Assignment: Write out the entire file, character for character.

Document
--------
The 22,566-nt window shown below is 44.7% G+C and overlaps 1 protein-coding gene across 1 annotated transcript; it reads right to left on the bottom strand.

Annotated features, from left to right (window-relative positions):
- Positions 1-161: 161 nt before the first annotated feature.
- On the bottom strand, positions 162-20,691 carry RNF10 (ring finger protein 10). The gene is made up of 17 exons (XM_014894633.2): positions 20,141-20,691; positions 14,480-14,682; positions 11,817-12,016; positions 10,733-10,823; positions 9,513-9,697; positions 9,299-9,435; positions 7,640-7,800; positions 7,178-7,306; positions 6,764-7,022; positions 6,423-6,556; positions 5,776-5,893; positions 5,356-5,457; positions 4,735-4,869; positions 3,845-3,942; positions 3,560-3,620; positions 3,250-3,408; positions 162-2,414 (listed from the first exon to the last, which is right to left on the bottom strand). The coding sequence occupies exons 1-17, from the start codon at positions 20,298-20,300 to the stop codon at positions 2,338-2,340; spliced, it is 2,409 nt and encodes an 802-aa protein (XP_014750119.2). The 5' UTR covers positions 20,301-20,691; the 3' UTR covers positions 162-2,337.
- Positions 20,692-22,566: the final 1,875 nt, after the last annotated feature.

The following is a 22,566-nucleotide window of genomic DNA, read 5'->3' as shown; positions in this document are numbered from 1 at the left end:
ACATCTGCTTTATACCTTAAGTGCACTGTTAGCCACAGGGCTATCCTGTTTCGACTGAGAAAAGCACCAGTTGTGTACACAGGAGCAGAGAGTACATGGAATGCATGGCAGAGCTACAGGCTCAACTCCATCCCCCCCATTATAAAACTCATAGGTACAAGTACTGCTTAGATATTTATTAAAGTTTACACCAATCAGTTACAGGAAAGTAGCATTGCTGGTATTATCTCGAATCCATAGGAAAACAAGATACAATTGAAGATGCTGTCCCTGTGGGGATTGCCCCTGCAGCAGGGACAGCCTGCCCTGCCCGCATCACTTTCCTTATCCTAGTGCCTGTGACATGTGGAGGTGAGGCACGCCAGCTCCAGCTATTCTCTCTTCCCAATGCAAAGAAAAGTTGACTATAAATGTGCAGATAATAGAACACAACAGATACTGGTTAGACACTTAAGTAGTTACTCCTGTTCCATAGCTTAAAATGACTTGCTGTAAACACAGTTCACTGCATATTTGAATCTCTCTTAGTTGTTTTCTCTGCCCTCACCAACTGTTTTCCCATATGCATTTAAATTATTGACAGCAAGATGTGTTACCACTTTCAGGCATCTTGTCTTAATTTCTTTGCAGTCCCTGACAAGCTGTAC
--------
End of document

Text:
The 22,566-nt window shown below is 44.7% G+C and overlaps 1 protein-coding gene across 1 annotated transcript; it reads right to left on the bottom strand.

Annotated features, from left to right (window-relative positions):
- Positions 1-161: 161 nt before the first annotated feature.
- On the bottom strand, positions 162-20,691 carry RNF10 (ring finger protein 10). The gene is made up of 17 exons (XM_014894633.2): positions 20,141-20,691; positions 14,480-14,682; positions 11,817-12,016; positions 10,733-10,823; positions 9,513-9,697; positions 9,299-9,435; positions 7,640-7,800; positions 7,178-7,306; positions 6,764-7,022; positions 6,423-6,556; positions 5,776-5,893; positions 5,356-5,457; positions 4,735-4,869; positions 3,845-3,942; positions 3,560-3,620; positions 3,250-3,408; positions 162-2,414 (listed from the first exon to the last, which is right to left on the bottom strand). The coding sequence occupies exons 1-17, from the start codon at positions 20,298-20,300 to the stop codon at positions 2,338-2,340; spliced, it is 2,409 nt and encodes an 802-aa protein (XP_014750119.2). The 5' UTR covers positions 20,301-20,691; the 3' UTR covers positions 162-2,337.
- Positions 20,692-22,566: the final 1,875 nt, after the last annotated feature.

The following is a 22,566-nucleotide window of genomic DNA, read 5'->3' as shown; positions in this document are numbered from 1 at the left end:
ACATCTGCTTTATACCTTAAGTGCACTGTTAGCCACAGGGCTATCCTGTTTCGACTGAGAAAAGCACCAGTTGTGTACACAGGAGCAGAGAGTACATGGAATGCATGGCAGAGCTACAGGCTCAACTCCATCCCCCCCATTATAAAACTCATAGGTACAAGTACTGCTTAGATATTTATTAAAGTTTACACCAATCAGTTACAGGAAAGTAGCATTGCTGGTATTATCTCGAATCCATAGGAAAACAAGATACAATTGAAGATGCTGTCCCTGTGGGGATTGCCCCTGCAGCAGGGACAGCCTGCCCTGCCCGCATCACTTTCCTTATCCTAGTGCCTGTGACATGTGGAGGTGAGGCACGCCAGCTCCAGCTATTCTCTCTTCCCAATGCAAAGAAAAGTTGACTATAAATGTGCAGATAATAGAACACAACAGATACTGGTTAGACACTTAAGTAGTTACTCCTGTTCCATAGCTTAAAATGACTTGCTGTAAACACAGTTCACTGCATATTTGAATCTCTCTTAGTTGTTTTCTCTGCCCTCACCAACTGTTTTCCCATATGCATTTAAATTATTGACAGCAAGATGTGTTACCACTTTCAGGCATCTTGTCTTAATTTCTTTGCAGTCCCTGACAAGCTGTAC